• FIG. 4B depicts one embodiment of an augmented reality environment as seen by an end user wearing an HMD, such as mobile device 19 in FIG. 1. As depicted, the reading object 21 of FIG. 4A has been augmented with a virtual object 26 in a location determined by the AR tag 25 of FIG. 4A. The virtual object 26 may comprise a static image or a dynamic holographic animation comprising a sequence of images. As the virtual object 26 is displayed or overlaid over the reading object 21 as perceived through the see-through lenses of the HMD, the end user of the HMD may perceive that the virtual object 26 is part of (or attached to) the reading object 21. In some cases, the virtual object 26 may be visually attached to the reading object 21 (e.g., the reference coordinates for virtual object 26 may be relative to a coordinate space associated with the reading object 26). In this case, as the reading object 21 is moved within a field of view of an HMD, the virtual object 26 will appear fixed to the reading object.
  • FIG. 4C depicts one embodiment of an augmented reality environment 410 as seen by an end user wearing an HMD, such as mobile device 19 in FIG. 1. As depicted, the augmented reality environment 410 has been augmented with a virtual object 22. In some cases, the virtual object 22 may be generated based on the existence of an AR tag (e.g., AR tag 25 of FIG. 4A) associated with reading object 21. The location of the virtual object 22 may be determined based on a predetermined space (e.g., on top of a bed or table) within the real-world environment associated with the augmented reality environment 410. The virtual object 22 may comprise a static image or a holographic animation comprising a sequence of images. As the virtual object 22 is displayed or overlaid over the real-world environment as perceived through the see-through lenses of the HMD, the end user of the HMD may perceive that the virtual object 22 exists within the real-world environment associated with augmented reality environment 410.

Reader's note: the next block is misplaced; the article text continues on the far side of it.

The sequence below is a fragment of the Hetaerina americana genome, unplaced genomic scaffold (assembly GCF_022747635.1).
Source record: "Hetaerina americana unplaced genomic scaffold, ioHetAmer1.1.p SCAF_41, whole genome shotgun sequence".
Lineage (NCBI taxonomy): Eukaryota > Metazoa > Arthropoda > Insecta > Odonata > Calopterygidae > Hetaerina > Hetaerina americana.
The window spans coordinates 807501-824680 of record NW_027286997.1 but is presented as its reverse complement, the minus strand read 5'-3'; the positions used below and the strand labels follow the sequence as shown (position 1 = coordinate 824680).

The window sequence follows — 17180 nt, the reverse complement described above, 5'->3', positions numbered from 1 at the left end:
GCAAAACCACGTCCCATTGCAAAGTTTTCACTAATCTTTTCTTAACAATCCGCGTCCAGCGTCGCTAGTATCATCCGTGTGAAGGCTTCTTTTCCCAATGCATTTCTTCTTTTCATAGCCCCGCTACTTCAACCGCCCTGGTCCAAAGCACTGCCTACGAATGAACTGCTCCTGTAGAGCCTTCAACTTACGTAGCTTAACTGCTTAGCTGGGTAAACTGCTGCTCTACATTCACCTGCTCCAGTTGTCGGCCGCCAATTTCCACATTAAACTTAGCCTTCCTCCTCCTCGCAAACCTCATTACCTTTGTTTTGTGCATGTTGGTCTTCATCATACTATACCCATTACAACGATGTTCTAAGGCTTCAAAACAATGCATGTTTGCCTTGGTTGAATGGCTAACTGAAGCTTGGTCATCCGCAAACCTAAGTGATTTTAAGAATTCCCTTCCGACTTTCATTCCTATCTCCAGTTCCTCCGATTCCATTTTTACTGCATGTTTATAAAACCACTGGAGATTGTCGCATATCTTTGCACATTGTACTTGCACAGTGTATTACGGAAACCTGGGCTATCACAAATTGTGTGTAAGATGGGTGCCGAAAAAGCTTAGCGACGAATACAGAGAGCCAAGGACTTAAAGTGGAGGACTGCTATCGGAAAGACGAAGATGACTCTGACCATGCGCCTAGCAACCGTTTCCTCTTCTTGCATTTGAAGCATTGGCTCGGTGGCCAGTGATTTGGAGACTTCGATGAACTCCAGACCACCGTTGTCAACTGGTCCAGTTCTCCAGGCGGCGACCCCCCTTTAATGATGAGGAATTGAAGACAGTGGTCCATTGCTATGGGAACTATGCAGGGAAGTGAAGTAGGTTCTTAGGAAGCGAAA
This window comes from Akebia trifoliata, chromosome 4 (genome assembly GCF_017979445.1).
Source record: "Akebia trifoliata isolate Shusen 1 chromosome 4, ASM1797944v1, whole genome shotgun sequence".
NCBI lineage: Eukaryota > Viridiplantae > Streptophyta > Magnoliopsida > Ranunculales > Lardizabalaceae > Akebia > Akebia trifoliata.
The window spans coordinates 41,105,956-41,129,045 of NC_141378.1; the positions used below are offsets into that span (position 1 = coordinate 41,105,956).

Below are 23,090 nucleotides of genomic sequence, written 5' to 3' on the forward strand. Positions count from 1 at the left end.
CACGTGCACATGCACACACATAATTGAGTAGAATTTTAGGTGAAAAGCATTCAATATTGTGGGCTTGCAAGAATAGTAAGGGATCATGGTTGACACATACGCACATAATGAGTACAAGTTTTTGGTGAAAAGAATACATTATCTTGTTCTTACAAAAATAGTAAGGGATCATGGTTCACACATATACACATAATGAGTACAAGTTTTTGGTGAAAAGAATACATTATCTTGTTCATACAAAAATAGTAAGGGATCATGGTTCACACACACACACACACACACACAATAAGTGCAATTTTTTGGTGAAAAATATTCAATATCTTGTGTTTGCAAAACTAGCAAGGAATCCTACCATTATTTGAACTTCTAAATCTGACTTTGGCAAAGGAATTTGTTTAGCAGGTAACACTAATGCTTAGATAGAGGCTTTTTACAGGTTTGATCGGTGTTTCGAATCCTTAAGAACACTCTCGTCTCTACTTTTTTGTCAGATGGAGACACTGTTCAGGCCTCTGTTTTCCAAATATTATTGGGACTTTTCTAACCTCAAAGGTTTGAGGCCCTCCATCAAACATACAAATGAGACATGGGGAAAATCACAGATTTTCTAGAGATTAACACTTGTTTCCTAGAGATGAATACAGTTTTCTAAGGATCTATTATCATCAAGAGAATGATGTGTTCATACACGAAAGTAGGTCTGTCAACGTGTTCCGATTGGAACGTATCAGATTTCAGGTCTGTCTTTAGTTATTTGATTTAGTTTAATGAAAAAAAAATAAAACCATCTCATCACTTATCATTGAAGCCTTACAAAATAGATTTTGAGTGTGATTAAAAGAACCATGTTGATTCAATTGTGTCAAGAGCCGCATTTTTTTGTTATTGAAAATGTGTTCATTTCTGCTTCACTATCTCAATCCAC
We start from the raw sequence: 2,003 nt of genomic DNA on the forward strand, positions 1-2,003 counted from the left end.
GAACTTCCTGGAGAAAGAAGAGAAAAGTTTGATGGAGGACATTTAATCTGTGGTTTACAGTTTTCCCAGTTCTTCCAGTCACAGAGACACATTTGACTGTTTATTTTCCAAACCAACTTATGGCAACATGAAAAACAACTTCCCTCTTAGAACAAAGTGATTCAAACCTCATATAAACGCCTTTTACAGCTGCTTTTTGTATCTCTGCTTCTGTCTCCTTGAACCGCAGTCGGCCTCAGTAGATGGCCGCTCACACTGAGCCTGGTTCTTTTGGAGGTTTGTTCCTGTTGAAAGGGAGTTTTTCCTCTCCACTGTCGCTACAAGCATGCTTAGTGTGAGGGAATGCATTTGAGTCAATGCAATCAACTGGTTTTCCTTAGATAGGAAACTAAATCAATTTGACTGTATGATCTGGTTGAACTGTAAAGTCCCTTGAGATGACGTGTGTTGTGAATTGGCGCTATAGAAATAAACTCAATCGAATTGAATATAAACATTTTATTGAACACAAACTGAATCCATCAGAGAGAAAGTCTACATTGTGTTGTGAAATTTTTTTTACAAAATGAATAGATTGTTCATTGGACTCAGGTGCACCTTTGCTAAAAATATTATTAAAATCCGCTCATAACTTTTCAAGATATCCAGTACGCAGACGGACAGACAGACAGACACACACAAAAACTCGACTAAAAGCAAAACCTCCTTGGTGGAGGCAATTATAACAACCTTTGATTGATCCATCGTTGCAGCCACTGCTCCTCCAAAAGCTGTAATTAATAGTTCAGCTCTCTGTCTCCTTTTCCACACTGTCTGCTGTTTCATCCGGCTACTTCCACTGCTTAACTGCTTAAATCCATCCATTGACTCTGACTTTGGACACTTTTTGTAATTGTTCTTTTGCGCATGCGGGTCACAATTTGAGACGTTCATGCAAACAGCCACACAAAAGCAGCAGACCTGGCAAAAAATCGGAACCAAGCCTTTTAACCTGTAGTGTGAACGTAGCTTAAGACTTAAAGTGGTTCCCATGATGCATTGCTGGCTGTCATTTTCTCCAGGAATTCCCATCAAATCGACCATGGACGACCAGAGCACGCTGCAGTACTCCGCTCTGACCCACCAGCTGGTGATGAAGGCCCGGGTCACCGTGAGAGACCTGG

• FIG. 4D depicts one embodiment of an augmented reality environment 421 as seen by an end user wearing an HMD, such as mobile device 19 in FIG. 1. As depicted, the augmented reality environment 421 has been augmented with a virtual object 22. In some cases, the virtual object 22 may be generated based on the existence of a virtual AR tag associated with virtual reading object 23. The virtual reading object 23 may comprise a virtual book or magazine. The virtual reading object 23 allows the end user of the HMD to read words and text associated with the virtual reading object 23. The location of the virtual object 22 may be determined based on a predetermined space (e.g., on top of a bed or table) within the real-world environment associated with the augmented reality environment 421. The virtual object 22 may comprise a static image or a holographic animation comprising a sequence of images. As the virtual object 22 is displayed or overlaid over the real-world environment as perceived through the see-through lenses of the HMD, the end user of the HMD may perceive that the virtual object 22 exists within the real-world environment associated with augmented reality environment 421.